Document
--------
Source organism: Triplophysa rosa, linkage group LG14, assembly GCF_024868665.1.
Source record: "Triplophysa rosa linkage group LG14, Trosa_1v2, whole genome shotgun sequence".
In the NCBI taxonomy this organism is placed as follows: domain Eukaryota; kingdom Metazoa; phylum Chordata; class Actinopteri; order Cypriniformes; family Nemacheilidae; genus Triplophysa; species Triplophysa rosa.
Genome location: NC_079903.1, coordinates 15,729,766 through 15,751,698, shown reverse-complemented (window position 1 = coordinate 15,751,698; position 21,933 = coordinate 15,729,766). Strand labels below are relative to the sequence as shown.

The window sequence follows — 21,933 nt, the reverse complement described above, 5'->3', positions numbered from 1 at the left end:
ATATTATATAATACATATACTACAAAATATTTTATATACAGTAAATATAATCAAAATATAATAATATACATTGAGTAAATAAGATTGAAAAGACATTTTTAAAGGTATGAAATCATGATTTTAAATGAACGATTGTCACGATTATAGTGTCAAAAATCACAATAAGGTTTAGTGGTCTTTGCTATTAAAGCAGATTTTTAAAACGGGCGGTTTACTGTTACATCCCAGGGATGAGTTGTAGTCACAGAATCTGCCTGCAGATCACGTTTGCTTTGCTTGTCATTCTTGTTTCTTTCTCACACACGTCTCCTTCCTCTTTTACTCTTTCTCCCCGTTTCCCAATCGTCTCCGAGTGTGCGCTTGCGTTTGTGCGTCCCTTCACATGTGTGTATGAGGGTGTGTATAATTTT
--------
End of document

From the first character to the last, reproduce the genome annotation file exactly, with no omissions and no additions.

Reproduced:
Source organism: Triplophysa rosa, linkage group LG14, assembly GCF_024868665.1.
Source record: "Triplophysa rosa linkage group LG14, Trosa_1v2, whole genome shotgun sequence".
In the NCBI taxonomy this organism is placed as follows: domain Eukaryota; kingdom Metazoa; phylum Chordata; class Actinopteri; order Cypriniformes; family Nemacheilidae; genus Triplophysa; species Triplophysa rosa.
Genome location: NC_079903.1, coordinates 15,729,766 through 15,751,698, shown reverse-complemented (window position 1 = coordinate 15,751,698; position 21,933 = coordinate 15,729,766). Strand labels below are relative to the sequence as shown.

The window sequence follows — 21,933 nt, the reverse complement described above, 5'->3', positions numbered from 1 at the left end:
ATATTATATAATACATATACTACAAAATATTTTATATACAGTAAATATAATCAAAATATAATAATATACATTGAGTAAATAAGATTGAAAAGACATTTTTAAAGGTATGAAATCATGATTTTAAATGAACGATTGTCACGATTATAGTGTCAAAAATCACAATAAGGTTTAGTGGTCTTTGCTATTAAAGCAGATTTTTAAAACGGGCGGTTTACTGTTACATCCCAGGGATGAGTTGTAGTCACAGAATCTGCCTGCAGATCACGTTTGCTTTGCTTGTCATTCTTGTTTCTTTCTCACACACGTCTCCTTCCTCTTTTACTCTTTCTCCCCGTTTCCCAATCGTCTCCGAGTGTGCGCTTGCGTTTGTGCGTCCCTTCACATGTGTGTATGAGGGTGTGTATAATTTT